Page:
After winning the Dixie Ponytails fastpitch softball state title, the Columbia County Recreation Department National League All-star squad took on a new name: Team Georgia.
Now Columbia County National has a new theme song: Sweet Home Alabama.
The National all-stars swept three games earlier this month in Monroe County to win the state title and earn a berth in the Dixie Ponytails World Series, which will be played in Trussville, Ala.
"I'm excited," CC All-star Brittany Munnerlyn said of the upcoming trip to the heart of Dixie. "We're going to have fun and eat some good food."
The World Series for 12-and-under players is Aug. 3-9, and features a double-elimination format. Team Georgia opens play Saturday against South Carolina.
"The recreation department let us know in our meeting that, if we were to win it, we'd be the first girls team from Columbia County to win a Dixie World Series championship," Columbia County head coach Jeff Munnerlyn said. "If we could go all the way, that would give future girls' teams in the county the same advantages as the boys."
Columbia County has a strong history in Dixie baseball dating back to the 1980s, while recreation department softball teams began playing Dixie fastpitch in 1997.
Capturing a Dixie Ponytails World Series crown won't be easy for Columbia County. There will be 12 all-star teams from 11 states vying for the title in Trussville, and since the first Dixie Ponytails World Series in 1976, only five states have earned championships - and Georgia isn't one of them.
Alabama teams dominate in Dixie, having won the Ponytails World Series 12 times. Tennessee, with five titles, is a distant second. Montgomery AUM Green is the defending champion.
The Columbia County all-stars weren't worried about the odds during a practice last week at Patriots Park. None of the team members have any World Series experience, but the players were still giddy about winning the state title, and are ready to take on the world.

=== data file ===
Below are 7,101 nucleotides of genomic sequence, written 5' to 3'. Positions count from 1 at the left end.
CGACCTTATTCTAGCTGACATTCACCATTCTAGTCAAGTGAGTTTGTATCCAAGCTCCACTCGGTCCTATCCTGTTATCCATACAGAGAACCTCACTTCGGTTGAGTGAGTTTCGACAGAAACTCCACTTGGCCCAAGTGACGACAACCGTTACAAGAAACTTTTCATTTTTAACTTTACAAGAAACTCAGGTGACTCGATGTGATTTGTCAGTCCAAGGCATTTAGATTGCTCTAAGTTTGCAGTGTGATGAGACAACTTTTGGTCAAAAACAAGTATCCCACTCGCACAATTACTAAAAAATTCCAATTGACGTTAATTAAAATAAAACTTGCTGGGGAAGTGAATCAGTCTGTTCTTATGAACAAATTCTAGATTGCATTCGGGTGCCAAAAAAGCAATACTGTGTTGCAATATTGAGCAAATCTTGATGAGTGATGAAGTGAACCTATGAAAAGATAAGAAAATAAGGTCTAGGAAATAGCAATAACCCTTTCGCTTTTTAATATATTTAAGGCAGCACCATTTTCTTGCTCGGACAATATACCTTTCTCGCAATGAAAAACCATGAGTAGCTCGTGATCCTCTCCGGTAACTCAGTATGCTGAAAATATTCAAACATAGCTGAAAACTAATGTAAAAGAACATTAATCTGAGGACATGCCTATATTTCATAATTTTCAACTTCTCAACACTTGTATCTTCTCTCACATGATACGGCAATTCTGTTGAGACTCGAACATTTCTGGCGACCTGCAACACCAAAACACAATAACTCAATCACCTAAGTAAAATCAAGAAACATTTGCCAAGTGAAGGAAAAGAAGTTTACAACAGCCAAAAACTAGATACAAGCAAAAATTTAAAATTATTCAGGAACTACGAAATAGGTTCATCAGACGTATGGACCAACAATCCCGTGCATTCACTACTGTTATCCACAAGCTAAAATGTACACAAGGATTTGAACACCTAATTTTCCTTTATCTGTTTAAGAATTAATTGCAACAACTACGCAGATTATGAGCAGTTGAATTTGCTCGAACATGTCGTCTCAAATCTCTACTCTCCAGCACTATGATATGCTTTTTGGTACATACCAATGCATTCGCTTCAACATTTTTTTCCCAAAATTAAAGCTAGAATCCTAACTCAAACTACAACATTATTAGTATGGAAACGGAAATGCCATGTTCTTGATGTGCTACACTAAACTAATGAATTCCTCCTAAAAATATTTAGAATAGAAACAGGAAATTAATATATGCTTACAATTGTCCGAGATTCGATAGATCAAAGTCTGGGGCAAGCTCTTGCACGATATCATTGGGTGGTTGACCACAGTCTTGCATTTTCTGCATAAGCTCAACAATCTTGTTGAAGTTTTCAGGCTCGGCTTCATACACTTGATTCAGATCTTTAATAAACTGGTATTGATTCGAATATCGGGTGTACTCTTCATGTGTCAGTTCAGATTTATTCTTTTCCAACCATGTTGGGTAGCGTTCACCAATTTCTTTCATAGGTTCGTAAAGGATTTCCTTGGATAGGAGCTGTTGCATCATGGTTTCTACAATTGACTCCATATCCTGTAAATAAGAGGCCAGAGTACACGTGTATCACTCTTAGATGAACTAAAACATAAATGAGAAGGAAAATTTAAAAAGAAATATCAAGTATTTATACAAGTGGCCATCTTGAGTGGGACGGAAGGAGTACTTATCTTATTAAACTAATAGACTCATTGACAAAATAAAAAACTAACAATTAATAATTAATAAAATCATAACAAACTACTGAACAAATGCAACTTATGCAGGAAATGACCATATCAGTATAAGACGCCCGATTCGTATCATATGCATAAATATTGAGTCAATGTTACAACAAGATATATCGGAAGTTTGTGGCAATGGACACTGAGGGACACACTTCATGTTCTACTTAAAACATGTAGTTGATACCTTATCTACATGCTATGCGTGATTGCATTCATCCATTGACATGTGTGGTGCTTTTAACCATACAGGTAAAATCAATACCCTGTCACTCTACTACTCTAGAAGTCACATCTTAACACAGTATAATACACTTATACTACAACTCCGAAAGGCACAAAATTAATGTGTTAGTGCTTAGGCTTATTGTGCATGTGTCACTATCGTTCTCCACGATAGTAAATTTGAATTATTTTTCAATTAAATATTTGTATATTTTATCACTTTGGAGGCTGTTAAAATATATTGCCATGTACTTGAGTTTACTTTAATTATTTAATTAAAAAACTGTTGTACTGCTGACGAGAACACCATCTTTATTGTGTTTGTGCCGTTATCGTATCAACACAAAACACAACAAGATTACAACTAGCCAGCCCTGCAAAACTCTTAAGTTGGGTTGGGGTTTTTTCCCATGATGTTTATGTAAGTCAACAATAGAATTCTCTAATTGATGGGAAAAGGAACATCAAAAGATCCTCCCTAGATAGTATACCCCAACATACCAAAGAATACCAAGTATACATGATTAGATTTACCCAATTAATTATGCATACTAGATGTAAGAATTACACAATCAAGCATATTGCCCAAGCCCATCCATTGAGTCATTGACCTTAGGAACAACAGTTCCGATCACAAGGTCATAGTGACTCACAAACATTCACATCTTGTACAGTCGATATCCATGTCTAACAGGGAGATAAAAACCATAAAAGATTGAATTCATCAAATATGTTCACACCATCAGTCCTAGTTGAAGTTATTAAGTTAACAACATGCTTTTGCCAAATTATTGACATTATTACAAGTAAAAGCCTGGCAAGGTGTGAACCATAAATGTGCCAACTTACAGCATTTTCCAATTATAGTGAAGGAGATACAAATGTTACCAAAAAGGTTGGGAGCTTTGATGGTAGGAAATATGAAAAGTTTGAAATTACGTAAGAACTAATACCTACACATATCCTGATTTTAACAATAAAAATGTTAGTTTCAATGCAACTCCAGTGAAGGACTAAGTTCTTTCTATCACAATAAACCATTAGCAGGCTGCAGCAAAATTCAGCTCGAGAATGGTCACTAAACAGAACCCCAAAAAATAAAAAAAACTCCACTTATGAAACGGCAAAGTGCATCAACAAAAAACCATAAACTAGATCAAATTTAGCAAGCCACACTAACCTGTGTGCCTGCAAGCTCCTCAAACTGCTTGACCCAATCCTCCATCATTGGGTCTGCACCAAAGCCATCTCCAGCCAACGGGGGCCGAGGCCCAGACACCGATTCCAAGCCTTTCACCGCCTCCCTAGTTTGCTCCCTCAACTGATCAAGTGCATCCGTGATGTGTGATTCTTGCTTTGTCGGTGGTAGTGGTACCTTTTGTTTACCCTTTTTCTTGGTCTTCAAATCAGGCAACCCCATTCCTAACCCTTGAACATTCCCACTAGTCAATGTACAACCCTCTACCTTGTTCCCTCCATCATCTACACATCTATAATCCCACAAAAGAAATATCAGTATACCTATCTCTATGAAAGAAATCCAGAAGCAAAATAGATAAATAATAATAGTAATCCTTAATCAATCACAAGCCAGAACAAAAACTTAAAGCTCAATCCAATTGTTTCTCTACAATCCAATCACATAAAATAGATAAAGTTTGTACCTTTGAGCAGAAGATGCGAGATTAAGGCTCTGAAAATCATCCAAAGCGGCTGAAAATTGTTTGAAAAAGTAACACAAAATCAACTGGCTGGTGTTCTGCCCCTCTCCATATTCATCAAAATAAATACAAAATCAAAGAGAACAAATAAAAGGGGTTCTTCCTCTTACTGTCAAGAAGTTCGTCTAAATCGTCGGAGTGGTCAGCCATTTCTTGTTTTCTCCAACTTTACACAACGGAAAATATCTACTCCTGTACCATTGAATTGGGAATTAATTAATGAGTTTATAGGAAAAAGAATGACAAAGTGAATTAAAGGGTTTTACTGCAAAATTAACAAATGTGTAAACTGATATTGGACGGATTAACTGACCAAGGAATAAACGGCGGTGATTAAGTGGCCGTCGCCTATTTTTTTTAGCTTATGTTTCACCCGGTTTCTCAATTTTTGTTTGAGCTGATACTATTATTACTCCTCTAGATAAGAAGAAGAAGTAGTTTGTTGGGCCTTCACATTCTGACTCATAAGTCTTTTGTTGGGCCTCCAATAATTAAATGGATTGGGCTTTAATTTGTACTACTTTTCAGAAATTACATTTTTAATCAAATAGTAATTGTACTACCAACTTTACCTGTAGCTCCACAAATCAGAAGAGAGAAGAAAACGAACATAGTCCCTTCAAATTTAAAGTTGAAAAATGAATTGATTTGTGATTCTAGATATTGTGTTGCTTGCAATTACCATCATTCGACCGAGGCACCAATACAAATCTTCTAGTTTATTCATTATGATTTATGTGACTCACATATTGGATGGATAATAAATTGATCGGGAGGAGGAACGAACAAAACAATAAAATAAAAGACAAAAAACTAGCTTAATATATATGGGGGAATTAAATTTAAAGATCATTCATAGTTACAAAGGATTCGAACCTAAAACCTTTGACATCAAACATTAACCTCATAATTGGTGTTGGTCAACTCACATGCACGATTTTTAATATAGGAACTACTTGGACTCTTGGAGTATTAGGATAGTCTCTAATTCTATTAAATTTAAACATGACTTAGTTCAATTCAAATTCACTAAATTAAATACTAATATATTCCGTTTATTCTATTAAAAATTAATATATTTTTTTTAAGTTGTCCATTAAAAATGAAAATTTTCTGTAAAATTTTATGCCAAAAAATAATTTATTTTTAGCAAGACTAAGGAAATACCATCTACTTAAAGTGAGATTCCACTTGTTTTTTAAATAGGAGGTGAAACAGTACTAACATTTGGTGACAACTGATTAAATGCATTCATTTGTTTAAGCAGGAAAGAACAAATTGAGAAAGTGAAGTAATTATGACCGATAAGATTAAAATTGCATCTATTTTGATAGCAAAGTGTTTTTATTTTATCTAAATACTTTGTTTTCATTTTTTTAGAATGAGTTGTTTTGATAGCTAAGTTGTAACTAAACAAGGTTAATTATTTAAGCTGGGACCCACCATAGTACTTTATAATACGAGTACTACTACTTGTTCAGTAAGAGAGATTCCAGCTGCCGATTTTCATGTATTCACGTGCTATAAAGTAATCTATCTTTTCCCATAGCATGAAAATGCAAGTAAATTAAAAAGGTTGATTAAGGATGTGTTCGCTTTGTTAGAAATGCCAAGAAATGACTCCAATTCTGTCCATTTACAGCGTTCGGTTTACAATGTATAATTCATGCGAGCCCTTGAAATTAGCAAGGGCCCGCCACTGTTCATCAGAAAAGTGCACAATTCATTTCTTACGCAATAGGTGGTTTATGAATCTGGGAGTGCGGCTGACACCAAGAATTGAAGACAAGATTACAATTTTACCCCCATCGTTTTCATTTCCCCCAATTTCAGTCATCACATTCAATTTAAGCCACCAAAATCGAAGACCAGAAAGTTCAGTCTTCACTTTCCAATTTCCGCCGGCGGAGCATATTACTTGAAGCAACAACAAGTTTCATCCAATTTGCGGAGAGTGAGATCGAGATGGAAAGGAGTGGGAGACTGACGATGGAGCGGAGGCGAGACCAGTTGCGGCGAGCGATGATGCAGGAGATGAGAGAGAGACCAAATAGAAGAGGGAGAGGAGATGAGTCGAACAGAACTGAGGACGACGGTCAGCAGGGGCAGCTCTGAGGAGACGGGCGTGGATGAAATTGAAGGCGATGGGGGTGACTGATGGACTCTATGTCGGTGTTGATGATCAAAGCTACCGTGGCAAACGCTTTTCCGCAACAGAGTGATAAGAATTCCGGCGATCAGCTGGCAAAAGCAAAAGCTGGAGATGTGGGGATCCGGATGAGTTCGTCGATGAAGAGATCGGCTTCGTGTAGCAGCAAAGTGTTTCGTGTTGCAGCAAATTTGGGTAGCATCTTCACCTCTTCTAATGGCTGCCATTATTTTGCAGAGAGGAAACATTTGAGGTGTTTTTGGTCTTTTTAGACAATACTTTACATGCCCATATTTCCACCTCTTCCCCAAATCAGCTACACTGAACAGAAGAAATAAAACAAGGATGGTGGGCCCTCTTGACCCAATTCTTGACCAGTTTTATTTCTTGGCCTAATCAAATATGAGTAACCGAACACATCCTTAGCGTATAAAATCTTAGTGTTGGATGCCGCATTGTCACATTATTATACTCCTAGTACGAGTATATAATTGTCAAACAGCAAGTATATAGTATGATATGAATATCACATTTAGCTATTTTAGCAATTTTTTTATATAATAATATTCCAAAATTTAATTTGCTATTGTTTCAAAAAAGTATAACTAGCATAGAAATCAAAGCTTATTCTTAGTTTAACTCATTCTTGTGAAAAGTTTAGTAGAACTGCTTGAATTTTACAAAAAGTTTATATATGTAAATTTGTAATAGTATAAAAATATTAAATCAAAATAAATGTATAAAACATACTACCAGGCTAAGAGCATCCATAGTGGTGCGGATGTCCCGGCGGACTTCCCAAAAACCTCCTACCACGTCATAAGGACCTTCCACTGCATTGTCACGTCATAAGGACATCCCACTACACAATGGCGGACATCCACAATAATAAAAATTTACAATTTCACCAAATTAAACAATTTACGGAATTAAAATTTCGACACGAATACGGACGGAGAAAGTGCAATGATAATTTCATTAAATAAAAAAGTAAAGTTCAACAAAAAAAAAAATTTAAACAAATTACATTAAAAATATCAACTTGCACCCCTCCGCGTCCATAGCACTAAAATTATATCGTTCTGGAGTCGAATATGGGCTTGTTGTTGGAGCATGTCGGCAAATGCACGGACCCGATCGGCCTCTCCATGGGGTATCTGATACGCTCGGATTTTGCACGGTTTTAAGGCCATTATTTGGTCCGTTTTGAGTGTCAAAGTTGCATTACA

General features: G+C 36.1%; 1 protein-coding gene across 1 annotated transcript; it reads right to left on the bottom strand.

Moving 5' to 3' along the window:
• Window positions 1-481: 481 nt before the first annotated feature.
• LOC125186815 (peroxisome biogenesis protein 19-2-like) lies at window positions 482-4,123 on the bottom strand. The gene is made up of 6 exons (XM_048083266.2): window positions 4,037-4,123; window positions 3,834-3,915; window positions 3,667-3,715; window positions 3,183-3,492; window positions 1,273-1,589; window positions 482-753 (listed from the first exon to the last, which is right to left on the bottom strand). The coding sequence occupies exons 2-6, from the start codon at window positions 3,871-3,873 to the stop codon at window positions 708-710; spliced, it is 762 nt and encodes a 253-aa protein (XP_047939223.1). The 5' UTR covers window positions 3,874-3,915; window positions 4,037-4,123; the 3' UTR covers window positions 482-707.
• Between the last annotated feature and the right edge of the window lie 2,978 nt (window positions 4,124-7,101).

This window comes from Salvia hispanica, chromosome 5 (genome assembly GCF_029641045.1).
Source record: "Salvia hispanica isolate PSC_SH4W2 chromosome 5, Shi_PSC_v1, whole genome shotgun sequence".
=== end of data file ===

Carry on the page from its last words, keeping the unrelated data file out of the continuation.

In unison, the players said they expected to advance to the World Series, and they all plan to miss some class when school starts on Aug. 7. If Columbia County makes it to the championship game, the players would miss three days of school.
"I don't want to miss any school, but it will be worth it. We have the best players," said pitcher Liana Wuchte, who chalked up 24 strikeouts and two wins at state, including a no-hitter in the finals against Perry Junior League.
"We're going to go all the way," said Nicki Kinner, who also had a starring role during the state tournament.
In the last inning of game one against Perry, Nicki stepped to the plate. With runners on second and third, Perry attempted to issue an intentional walk, but Nicki would have none of that - she reached out and swatted a single to give Columbia County a 5-4 win.
"After the game I asked her, 'Do you realize they were trying to walk you?,"' Coach Munnerlyn said. "And she said, 'Yes, sir. I just got as close to the plate as I could and figured if the pitch was close enough I was gonna swing."'
Center fielder Alana Dyson contributed three hits in game one, and in a 13-8 win in game two, catcher Mariah Bohannon went 3 for 4.
Along with savvy hitting, Columbia County gained momentum by playing stellar defense at state, including the play of infielder Mira Wattar, who took the bunt away from Perry in the title-clinching 2-0 win.
Intangibles even played a part in Monroe County; Ashley Barden was injured in warmups before the state finals, the team dedicated the game to her, and promptly took the title.
Team Georgia's strength, though, may be the pitching staff of Liana Wuchte, Laura Brown, Kassie Bailey, Kaitlain Hill and Brittany Pearson.
At last week's practice, the National all-stars were a bundle of energy, and the players exhibited no nervous tension about their Alabama debut.
"My mom said all we do at the World Series is get a ring," Kaitlain said.
Still, Columbia County's Danielle Hernandez was a little worried about one thing - Friday's opening ceremonies, when all the players are introduced.
"I don't like that," Danielle says. "I don't want my name shouted out to the world."
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